At sun up we’re back after the kudu bull we had seen the previous afternoon. Amazingly, we see him as he momentarily steps out of the brush onto a farm road a half mile or more away. We slowly ease along the road, hoping to see him again, and in a place where a stalk will be possible. Frank warns me to be ready, as if we do come upon him I might be able to get off a shot before he disappears. And suddenly, there he is, in the open at about 50 yards. Frank says “shoot him,” and I quickly pivot for an offhand shot (no time for shooting sticks or finding a rest). Before I can even find him in the scope he is off at a run, but fortunately he runs directly away from us in an alley that I can see down. For half a millisecond I consider the back of his neck, but immediately think better of it and aim for the “center of mass.” Boom!! As I recover from the recoil and jack in another cartridge I see his legs in the air as he hits the ground, down on the spot. I don’t remember actually seeing him in the crosshairs in the scope; I don’t recall pulling the trigger; it was all a practiced repetition of my many years of bird hunting - - just point and shoot - - and do it quick. But after 69 years of dreaming, when THE MOMENT came my training took over, and the shot opportunity of a lifetime came off better than I could have hoped. I hit him dead center one inch above where his tail attached to his back, my 225 gr Nosler shattering his spine and pretty much tearing him up all the way to his lungs. Once I got my hands on him I started shaking. What a beautiful, beautiful animal!! It was a good thing that was my last animal - anything after that would have been anticlimactic!! So, I took the rest of the week off from hunting. I was complete.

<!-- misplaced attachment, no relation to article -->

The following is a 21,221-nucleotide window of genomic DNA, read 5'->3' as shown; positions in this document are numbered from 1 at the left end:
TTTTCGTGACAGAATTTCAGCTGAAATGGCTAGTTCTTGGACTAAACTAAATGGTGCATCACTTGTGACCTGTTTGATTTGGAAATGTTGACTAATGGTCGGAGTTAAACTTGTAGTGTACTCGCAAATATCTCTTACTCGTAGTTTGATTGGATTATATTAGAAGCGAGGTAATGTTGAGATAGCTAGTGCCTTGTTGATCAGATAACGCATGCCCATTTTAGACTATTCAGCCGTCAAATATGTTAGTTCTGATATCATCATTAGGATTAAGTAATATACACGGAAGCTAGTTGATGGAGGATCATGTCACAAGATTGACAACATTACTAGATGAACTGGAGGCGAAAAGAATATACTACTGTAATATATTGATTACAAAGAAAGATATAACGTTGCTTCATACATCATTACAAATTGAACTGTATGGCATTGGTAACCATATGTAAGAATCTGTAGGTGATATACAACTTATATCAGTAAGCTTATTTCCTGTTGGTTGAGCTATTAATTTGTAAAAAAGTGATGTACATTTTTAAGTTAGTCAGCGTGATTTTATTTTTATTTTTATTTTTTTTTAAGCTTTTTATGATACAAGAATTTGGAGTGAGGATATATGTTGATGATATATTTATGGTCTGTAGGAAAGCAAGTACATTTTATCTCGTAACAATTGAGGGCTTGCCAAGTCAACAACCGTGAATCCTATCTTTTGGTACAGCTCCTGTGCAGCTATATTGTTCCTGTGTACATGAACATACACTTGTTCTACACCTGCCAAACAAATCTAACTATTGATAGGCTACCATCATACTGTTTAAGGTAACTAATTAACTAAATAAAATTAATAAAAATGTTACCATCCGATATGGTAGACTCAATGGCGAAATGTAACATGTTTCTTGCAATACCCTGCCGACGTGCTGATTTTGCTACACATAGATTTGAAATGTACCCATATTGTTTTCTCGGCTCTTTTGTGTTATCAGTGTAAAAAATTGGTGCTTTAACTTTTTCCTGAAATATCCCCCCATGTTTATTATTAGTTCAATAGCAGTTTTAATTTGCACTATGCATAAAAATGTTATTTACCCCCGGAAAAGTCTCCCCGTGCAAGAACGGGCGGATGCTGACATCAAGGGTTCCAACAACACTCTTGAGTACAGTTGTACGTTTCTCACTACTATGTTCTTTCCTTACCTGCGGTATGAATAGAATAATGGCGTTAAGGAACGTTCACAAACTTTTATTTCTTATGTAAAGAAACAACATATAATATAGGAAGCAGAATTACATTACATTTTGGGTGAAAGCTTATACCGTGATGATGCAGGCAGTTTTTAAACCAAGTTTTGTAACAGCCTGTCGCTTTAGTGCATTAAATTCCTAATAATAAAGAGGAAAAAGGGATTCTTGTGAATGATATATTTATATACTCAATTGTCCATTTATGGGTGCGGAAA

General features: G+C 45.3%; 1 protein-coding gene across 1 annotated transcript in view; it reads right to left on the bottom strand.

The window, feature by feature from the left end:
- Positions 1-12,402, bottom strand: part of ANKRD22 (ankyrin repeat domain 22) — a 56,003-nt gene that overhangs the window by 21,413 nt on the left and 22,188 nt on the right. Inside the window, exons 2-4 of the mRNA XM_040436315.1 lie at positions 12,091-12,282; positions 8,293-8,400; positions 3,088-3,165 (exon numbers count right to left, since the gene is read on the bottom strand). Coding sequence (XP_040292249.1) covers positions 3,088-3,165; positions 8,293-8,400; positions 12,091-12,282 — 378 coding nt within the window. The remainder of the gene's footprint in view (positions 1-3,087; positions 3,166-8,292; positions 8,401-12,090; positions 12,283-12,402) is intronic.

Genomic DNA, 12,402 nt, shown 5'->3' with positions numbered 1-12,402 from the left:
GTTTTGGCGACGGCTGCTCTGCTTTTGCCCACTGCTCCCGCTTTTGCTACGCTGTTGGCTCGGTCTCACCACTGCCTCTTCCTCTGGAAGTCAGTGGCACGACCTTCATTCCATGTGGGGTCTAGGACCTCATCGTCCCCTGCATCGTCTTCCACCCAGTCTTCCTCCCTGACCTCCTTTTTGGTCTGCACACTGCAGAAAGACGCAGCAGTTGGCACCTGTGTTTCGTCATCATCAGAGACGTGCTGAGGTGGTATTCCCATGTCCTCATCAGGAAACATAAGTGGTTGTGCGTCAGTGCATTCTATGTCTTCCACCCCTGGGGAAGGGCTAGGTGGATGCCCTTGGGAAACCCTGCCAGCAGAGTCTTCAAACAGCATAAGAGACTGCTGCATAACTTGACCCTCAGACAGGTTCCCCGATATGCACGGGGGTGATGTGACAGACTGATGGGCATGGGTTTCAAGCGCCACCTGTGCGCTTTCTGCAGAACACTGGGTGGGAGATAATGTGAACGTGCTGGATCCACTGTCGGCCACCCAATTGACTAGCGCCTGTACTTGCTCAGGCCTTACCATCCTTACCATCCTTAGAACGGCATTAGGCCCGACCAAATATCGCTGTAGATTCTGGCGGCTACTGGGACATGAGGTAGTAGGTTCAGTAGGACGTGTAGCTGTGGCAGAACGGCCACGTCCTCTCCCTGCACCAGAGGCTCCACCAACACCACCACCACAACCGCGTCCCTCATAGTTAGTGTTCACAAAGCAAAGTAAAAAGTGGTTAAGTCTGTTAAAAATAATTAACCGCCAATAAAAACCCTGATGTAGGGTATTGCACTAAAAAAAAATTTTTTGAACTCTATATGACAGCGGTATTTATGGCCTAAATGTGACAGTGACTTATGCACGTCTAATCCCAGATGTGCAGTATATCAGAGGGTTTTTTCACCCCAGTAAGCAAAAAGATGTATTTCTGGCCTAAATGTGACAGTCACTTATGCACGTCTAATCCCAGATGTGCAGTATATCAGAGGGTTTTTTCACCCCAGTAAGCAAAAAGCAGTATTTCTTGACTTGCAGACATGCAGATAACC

Hunting Day 4
Took a side trip to nearby Marakele National Park to see some of the animals not present on the hunting areas. Saw some great country and a boatload of animals. The highlights were elephant sightings. We had one big bull come directly down the road we were on towards up. We backed up, turned around, and yielded the road. Got some great pics. We also had to stop and wait 10 or 15 minutes as two young bull elephants bull played “push me if you can” with each other right on the main road leaving the park. I guess teenage bulls can be trouble, so we stayed well clear of the two ruffians.
Hunting Day 5
Took a leisurely drive around the hunting area getting some pictures and generally imprinting the area on my memory. Got some really great pictures of giraffes, bat eared foxes, birds, and some of the more unusual animals we skip over when hunting. Later we went to watch the darting and doctoring of a young sable bull on an adjacent property. Saw some fancy helicopter flying and some vets at work. Interesting. As the trophy fee on a mature sable bull is $7,500 the ranchers look after these little jewels. Followed that with the darting and examination of a gemsbok in another area. They had had some die off and were trying to find out why. Had a surprise riverside BBQ that evening. What a great spot and a great evening.
Hunting Day 6